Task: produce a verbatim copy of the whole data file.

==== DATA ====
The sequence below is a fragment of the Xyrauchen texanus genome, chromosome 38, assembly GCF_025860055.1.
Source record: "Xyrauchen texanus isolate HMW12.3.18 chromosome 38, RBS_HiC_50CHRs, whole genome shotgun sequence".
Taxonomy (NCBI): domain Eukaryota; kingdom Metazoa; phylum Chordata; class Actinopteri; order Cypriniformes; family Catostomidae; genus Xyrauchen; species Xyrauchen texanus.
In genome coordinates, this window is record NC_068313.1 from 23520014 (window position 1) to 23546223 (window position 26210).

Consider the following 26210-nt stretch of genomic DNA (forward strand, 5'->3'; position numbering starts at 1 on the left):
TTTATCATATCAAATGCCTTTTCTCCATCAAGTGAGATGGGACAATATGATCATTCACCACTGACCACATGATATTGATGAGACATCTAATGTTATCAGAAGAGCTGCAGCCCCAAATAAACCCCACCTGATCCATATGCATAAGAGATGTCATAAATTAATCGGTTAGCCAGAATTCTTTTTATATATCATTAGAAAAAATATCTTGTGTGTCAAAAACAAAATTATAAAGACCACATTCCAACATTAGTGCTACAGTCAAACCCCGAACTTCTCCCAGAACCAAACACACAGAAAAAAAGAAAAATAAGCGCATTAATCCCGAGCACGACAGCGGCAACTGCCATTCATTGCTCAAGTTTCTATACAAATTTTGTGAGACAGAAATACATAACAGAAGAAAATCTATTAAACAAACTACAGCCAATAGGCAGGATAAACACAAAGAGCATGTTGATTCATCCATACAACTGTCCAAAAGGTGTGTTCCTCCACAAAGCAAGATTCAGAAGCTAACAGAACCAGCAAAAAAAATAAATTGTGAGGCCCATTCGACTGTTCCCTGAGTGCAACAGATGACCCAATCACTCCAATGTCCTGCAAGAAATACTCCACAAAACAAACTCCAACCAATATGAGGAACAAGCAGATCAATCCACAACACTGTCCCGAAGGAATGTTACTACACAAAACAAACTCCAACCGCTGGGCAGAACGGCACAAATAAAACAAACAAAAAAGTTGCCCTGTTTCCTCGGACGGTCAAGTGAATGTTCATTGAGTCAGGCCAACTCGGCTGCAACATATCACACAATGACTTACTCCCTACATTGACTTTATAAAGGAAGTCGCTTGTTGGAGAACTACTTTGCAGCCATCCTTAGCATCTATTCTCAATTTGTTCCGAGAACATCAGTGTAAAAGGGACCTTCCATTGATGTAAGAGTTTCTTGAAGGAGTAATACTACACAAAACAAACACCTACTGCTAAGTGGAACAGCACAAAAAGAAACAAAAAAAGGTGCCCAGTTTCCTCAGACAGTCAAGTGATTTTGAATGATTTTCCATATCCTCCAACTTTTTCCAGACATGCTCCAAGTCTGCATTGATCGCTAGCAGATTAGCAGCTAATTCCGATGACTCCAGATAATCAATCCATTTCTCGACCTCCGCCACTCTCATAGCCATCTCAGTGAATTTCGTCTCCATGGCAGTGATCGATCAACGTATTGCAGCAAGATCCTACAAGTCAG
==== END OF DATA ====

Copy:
The sequence below is a fragment of the Xyrauchen texanus genome, chromosome 38, assembly GCF_025860055.1.
Source record: "Xyrauchen texanus isolate HMW12.3.18 chromosome 38, RBS_HiC_50CHRs, whole genome shotgun sequence".
Taxonomy (NCBI): domain Eukaryota; kingdom Metazoa; phylum Chordata; class Actinopteri; order Cypriniformes; family Catostomidae; genus Xyrauchen; species Xyrauchen texanus.
In genome coordinates, this window is record NC_068313.1 from 23520014 (window position 1) to 23546223 (window position 26210).

Consider the following 26210-nt stretch of genomic DNA (forward strand, 5'->3'; position numbering starts at 1 on the left):
TTTATCATATCAAATGCCTTTTCTCCATCAAGTGAGATGGGACAATATGATCATTCACCACTGACCACATGATATTGATGAGACATCTAATGTTATCAGAAGAGCTGCAGCCCCAAATAAACCCCACCTGATCCATATGCATAAGAGATGTCATAAATTAATCGGTTAGCCAGAATTCTTTTTATATATCATTAGAAAAAATATCTTGTGTGTCAAAAACAAAATTATAAAGACCACATTCCAACATTAGTGCTACAGTCAAACCCCGAACTTCTCCCAGAACCAAACACACAGAAAAAAAGAAAAATAAGCGCATTAATCCCGAGCACGACAGCGGCAACTGCCATTCATTGCTCAAGTTTCTATACAAATTTTGTGAGACAGAAATACATAACAGAAGAAAATCTATTAAACAAACTACAGCCAATAGGCAGGATAAACACAAAGAGCATGTTGATTCATCCATACAACTGTCCAAAAGGTGTGTTCCTCCACAAAGCAAGATTCAGAAGCTAACAGAACCAGCAAAAAAAATAAATTGTGAGGCCCATTCGACTGTTCCCTGAGTGCAACAGATGACCCAATCACTCCAATGTCCTGCAAGAAATACTCCACAAAACAAACTCCAACCAATATGAGGAACAAGCAGATCAATCCACAACACTGTCCCGAAGGAATGTTACTACACAAAACAAACTCCAACCGCTGGGCAGAACGGCACAAATAAAACAAACAAAAAAGTTGCCCTGTTTCCTCGGACGGTCAAGTGAATGTTCATTGAGTCAGGCCAACTCGGCTGCAACATATCACACAATGACTTACTCCCTACATTGACTTTATAAAGGAAGTCGCTTGTTGGAGAACTACTTTGCAGCCATCCTTAGCATCTATTCTCAATTTGTTCCGAGAACATCAGTGTAAAAGGGACCTTCCATTGATGTAAGAGTTTCTTGAAGGAGTAATACTACACAAAACAAACACCTACTGCTAAGTGGAACAGCACAAAAAGAAACAAAAAAAGGTGCCCAGTTTCCTCAGACAGTCAAGTGATTTTGAATGATTTTCCATATCCTCCAACTTTTTCCAGACATGCTCCAAGTCTGCATTGATCGCTAGCAGATTAGCAGCTAATTCCGATGACTCCAGATAATCAATCCATTTCTCGACCTCCGCCACTCTCATAGCCATCTCAGTGAATTTCGTCTCCATGGCAGTGATCGATCAACGTATTGCAGCAAGATCCTACAAGTCAG